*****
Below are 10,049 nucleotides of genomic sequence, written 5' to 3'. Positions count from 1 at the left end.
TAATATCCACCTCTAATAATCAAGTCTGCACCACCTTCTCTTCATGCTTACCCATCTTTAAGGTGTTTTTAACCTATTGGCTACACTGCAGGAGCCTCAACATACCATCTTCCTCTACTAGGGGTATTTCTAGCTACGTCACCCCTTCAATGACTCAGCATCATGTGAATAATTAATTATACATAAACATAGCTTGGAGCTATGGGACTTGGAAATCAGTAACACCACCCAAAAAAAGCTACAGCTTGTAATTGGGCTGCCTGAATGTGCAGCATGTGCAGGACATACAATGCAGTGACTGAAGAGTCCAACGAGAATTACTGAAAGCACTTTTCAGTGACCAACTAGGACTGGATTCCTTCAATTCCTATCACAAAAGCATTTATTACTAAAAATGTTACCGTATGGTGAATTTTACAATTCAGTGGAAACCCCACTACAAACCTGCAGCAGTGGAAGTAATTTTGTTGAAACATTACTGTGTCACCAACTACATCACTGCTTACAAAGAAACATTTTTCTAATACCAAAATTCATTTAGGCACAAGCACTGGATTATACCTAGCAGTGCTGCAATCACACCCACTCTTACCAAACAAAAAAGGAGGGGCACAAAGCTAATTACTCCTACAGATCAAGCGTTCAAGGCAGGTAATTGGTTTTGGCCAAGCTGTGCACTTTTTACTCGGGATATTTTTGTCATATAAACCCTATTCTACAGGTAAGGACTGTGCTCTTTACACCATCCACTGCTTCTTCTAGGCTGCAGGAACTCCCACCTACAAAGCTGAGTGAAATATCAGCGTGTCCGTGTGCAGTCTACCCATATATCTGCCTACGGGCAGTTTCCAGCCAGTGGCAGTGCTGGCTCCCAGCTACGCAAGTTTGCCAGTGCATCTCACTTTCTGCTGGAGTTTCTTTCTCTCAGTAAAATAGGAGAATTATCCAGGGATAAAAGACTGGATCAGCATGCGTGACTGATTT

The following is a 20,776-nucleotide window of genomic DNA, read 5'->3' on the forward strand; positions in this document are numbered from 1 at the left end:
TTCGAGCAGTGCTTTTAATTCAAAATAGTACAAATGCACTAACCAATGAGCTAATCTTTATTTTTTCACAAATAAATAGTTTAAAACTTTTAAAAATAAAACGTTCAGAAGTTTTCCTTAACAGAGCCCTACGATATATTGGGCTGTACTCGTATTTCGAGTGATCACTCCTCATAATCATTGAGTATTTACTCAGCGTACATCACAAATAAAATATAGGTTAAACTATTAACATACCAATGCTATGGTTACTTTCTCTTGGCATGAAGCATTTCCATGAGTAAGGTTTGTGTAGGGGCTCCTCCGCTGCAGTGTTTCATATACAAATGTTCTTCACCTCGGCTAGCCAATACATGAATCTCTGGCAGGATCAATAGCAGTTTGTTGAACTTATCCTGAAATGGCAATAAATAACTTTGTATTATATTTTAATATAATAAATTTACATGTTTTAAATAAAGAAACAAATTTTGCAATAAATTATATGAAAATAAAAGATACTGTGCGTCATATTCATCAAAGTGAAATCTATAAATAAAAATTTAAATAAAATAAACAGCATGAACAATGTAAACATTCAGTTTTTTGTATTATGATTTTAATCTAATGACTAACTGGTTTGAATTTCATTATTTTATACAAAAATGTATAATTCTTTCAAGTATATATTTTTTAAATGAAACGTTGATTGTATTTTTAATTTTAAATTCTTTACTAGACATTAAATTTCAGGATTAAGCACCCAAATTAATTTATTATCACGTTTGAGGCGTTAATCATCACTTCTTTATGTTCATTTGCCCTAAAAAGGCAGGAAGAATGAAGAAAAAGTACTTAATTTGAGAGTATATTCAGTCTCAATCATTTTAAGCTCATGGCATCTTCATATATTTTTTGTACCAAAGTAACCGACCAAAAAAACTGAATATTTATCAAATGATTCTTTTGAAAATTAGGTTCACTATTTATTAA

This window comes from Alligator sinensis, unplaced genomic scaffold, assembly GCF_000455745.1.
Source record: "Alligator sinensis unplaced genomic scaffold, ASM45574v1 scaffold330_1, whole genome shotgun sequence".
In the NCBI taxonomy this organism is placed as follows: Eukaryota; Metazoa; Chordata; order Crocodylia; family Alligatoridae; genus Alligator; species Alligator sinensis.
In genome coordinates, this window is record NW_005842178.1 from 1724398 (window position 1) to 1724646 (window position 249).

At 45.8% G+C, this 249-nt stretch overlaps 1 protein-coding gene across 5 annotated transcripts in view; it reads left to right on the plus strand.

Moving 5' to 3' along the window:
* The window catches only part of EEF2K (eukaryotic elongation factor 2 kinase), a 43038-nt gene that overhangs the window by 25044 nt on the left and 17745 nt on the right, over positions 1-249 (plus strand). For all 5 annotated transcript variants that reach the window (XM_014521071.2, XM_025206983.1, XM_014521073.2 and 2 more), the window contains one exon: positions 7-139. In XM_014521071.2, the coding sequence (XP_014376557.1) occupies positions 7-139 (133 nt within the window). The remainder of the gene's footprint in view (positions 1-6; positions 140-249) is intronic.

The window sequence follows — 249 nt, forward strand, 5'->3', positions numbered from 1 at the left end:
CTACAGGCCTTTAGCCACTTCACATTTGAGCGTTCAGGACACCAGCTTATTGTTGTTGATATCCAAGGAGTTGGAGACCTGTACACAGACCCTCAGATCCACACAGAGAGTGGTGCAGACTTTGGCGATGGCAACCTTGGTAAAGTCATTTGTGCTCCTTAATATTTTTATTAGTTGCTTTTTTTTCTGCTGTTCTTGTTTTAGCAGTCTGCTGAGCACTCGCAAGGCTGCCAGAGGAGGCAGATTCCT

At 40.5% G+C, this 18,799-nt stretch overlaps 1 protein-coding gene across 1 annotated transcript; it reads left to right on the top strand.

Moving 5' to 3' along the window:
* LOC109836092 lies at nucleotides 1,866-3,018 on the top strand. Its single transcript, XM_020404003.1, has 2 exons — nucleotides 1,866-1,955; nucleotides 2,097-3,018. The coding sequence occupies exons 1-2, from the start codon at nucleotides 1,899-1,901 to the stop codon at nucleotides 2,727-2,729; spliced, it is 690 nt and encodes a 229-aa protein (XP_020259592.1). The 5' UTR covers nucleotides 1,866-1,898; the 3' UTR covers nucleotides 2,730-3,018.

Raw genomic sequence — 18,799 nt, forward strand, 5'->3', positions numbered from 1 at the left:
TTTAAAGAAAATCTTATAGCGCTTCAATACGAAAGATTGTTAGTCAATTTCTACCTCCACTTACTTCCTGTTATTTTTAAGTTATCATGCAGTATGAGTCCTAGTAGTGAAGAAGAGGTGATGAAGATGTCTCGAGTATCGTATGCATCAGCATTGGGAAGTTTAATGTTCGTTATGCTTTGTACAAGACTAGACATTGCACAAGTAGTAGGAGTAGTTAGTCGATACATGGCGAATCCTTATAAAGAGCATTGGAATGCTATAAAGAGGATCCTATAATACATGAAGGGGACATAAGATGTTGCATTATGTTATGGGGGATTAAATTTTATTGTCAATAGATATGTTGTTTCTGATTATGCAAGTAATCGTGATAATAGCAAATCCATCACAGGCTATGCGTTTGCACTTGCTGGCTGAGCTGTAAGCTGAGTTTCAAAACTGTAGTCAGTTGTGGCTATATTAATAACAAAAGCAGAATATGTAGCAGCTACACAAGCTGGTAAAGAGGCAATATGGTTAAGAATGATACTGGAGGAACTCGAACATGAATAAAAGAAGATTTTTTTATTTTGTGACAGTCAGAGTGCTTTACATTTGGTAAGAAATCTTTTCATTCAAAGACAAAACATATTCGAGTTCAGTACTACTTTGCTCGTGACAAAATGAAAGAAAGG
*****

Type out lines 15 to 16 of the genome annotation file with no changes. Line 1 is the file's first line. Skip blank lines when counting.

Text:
Moving 5' to 3' along the window:
* LOC109836092 lies at nucleotides 1,866-3,018 on the top strand. Its single transcript, XM_020404003.1, has 2 exons — nucleotides 1,866-1,955; nucleotides 2,097-3,018. The coding sequence occupies exons 1-2, from the start codon at nucleotides 1,899-1,901 to the stop codon at nucleotides 2,727-2,729; spliced, it is 690 nt and encodes a 229-aa protein (XP_020259592.1). The 5' UTR covers nucleotides 1,866-1,898; the 3' UTR covers nucleotides 2,730-3,018.